Chemical maker W.R. Grace & Co. said Wednesday that its third-quarter profit fell 7.1 percent to $75.5 million as revenue shrank, in part due to unfavorable exchange rates.
The Columbia-based firm's revenue dropped 10.1 percent to $776.6 million in the three months ending Sept. 30. Sales retrenched in all of Grace's product segments: catalysts technologies — used by oil refineries and other industrial customers — as well as materials technologies and construction products.
Sales volume actually increased slightly, as did base pricing, but differences in exchange rates and a decline in what it can charge for rare earth elements outweighed those improvements, the company said. The dollar's value in the third quarter was up over a year earlier compared with the euro and the Brazilian real.
In 2011's third quarter, Grace earned $81.3 million on sales of $864.2 million.
The company tightened its earnings outlook for the year, setting expectations at $510 million to $520 million, rather than its earlier $510 million to $530 million range.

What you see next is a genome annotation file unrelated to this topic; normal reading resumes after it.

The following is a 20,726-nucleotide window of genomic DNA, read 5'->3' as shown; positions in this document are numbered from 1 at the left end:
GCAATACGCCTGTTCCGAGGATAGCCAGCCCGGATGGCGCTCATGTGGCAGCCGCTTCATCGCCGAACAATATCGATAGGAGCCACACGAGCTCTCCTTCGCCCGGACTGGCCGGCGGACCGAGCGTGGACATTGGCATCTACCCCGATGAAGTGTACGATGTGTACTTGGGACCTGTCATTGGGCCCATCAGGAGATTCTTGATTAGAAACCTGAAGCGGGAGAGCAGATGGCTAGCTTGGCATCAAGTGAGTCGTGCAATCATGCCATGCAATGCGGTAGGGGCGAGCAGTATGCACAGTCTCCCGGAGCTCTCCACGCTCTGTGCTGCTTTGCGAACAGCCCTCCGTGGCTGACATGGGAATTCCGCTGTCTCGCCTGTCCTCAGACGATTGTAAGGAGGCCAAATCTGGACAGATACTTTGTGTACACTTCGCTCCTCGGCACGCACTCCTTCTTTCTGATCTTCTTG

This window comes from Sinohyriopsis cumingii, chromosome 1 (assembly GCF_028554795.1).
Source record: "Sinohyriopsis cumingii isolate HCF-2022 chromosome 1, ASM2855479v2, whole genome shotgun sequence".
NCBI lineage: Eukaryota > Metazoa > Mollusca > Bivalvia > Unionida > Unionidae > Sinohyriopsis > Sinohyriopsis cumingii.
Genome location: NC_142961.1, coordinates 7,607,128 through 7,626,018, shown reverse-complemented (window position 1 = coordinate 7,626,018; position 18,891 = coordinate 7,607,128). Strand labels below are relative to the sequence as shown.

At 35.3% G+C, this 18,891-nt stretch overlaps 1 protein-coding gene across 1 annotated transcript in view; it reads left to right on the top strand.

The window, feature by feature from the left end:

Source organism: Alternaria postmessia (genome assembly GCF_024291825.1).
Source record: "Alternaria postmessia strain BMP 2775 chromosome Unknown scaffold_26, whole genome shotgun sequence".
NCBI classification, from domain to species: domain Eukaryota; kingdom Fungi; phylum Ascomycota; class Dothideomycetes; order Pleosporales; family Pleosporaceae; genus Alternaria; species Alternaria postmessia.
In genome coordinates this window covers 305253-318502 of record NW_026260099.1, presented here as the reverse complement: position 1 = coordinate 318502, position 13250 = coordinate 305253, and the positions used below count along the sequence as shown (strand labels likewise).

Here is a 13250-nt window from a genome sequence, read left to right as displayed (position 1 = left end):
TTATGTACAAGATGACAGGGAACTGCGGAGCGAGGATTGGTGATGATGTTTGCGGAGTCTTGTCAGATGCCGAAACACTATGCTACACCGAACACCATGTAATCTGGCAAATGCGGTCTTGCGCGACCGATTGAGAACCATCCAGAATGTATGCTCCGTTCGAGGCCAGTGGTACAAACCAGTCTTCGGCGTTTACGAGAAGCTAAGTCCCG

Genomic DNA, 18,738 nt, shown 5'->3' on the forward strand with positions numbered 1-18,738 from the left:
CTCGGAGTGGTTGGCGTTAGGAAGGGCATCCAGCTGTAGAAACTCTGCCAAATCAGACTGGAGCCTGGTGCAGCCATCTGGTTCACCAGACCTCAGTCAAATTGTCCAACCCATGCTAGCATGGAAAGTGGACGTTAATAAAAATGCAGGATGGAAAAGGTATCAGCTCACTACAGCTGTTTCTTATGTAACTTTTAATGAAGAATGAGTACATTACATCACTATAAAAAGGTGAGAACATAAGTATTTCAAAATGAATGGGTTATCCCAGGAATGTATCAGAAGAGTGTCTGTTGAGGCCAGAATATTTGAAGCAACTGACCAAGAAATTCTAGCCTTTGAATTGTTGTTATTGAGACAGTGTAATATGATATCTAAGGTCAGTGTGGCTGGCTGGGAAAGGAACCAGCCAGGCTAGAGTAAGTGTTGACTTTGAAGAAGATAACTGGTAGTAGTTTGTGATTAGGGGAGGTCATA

Grace focuses on earnings adjusted for such expenses as bankruptcy and asbestos-related costs — the company has been in Chapter 11 bankruptcy protection since 2001 as a result of asbestos-related lawsuits.
"Our business fundamentals are solid, but the economic environment continues to be challenging," said Hudson La Force, Grace's chief financial officer, in a conference call with analysts. He said that, among other problems, "Europe is weaker than we expected 90 days ago."
A bright spot: Sales rose almost 14 percent in Latin America and increased about 3 percent in the Asia-Pacific region, the company reported.
"I continue to be very pleased with our performance in the emerging regions," said Fred Festa, Grace's CEO, in the call with analysts.
But those gains were outweighed by larger drops elsewhere. In the firm's construction products segment, for instance, sales in western Europe dropped 27 percent as a result of unfavorable exchange rates, a "weak" construction environment and Grace's exit from "low-margin business."
Grace reported third-quarter earnings per share of 99 cents, down from $1.07 a year earlier. Analysts' expectations for the quarter averaged $1.01 per share, according to Yahoo Finance.
It remains unclear when Grace will finally emerge from bankruptcy, though the company said the fourth quarter of next year is the most realistic time frame for its exit. The U.S. Bankruptcy Court confirmed Grace's reorganization plan last year and the U.S. District Court affirmed the plan in January, but appeals are still pending.
The company's stock rose 52 cents to close at $60.20 per share in Wednesday trading on the New York Stock Exchange.
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